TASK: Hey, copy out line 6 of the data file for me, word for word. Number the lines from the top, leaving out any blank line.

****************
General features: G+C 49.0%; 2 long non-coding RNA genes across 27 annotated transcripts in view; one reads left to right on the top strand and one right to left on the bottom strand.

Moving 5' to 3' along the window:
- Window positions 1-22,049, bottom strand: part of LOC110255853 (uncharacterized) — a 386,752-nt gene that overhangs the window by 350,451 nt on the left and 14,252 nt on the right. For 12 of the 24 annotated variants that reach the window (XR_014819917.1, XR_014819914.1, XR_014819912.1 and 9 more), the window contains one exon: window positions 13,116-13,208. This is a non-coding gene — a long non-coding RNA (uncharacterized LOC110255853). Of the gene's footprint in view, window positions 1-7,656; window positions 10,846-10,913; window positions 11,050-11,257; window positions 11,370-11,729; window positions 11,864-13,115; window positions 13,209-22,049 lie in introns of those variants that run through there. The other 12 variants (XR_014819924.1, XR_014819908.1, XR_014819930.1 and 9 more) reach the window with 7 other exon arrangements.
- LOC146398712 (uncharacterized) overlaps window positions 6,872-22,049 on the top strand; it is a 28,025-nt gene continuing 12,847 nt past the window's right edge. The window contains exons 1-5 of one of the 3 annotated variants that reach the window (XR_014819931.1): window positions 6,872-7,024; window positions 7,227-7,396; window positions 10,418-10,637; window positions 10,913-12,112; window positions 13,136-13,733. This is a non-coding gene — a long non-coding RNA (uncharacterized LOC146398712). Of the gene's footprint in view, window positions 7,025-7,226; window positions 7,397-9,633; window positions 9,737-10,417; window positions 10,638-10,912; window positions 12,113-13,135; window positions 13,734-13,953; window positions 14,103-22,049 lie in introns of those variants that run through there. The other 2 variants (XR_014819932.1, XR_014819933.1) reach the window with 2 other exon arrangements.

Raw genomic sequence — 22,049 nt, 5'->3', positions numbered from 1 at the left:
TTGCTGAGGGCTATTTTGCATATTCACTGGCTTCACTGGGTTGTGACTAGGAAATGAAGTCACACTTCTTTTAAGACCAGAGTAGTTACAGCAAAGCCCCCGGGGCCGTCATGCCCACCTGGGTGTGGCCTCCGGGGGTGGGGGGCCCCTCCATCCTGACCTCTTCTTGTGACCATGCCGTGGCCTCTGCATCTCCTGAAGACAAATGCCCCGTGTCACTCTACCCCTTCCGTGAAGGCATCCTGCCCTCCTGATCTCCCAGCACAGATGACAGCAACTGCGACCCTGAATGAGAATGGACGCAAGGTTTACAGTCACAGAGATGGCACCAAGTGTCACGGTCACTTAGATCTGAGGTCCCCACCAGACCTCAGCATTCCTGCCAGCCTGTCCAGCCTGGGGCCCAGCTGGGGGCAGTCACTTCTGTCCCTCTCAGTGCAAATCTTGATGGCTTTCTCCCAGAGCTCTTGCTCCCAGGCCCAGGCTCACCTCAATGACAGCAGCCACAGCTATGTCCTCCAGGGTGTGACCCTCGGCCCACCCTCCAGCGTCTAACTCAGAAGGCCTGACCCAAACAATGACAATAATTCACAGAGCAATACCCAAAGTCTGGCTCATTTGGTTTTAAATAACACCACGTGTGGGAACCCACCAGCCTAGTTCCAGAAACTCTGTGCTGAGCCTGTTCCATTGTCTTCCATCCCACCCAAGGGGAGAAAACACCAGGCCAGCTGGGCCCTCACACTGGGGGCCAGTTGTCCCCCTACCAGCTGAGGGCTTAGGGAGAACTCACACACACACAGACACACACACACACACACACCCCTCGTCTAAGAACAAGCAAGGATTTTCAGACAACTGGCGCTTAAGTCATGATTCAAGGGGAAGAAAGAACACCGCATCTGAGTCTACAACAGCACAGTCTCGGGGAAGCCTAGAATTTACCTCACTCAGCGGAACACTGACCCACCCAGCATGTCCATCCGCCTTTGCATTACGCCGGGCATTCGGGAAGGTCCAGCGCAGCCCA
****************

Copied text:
TTGCTGAGGGCTATTTTGCATATTCACTGGCTTCACTGGGTTGTGACTAGGAAATGAAGTCACACTTCTTTTAAGACCAGAGTAGTTACAGCAAAGCCCCCGGGGCCGTCATGCCCACCTGGGTGTGGCCTCCGGGGGTGGGGGGCCCCTCCATCCTGACCTCTTCTTGTGACCATGCCGTGGCCTCTGCATCTCCTGAAGACAAATGCCCCGTGTCACTCTACCCCTTCCGTGAAGGCATCCTGCCCTCCTGATCTCCCAGCACAGATGACAGCAACTGCGACCCTGAATGAGAATGGACGCAAGGTTTACAGTCACAGAGATGGCACCAAGTGTCACGGTCACTTAGATCTGAGGTCCCCACCAGACCTCAGCATTCCTGCCAGCCTGTCCAGCCTGGGGCCCAGCTGGGGGCAGTCACTTCTGTCCCTCTCAGTGCAAATCTTGATGGCTTTCTCCCAGAGCTCTTGCTCCCAGGCCCAGGCTCACCTCAATGACAGCAGCCACAGCTATGTCCTCCAGGGTGTGACCCTCGGCCCACCCTCCAGCGTCTAACTCAGAAGGCCTGACCCAAACAATGACAATAATTCACAGAGCAATACCCAAAGTCTGGCTCATTTGGTTTTAAATAACACCACGTGTGGGAACCCACCAGCCTAGTTCCAGAAACTCTGTGCTGAGCCTGTTCCATTGTCTTCCATCCCACCCAAGGGGAGAAAACACCAGGCCAGCTGGGCCCTCACACTGGGGGCCAGTTGTCCCCCTACCAGCTGAGGGCTTAGGGAGAACTCACACACACACAGACACACACACACACACACACCCCTCGTCTAAGAACAAGCAAGGATTTTCAGACAACTGGCGCTTAAGTCATGATTCAAGGGGAAGAAAGAACACCGCATCTGAGTCTACAACAGCACAGTCTCGGGGAAGCCTAGAATTTACCTCACTCAGCGGAACACTGACCCACCCAGCATGTCCATCCGCCTTTGCATTACGCCGGGCATTCGGGAAGGTCCAGCGCAGCCCA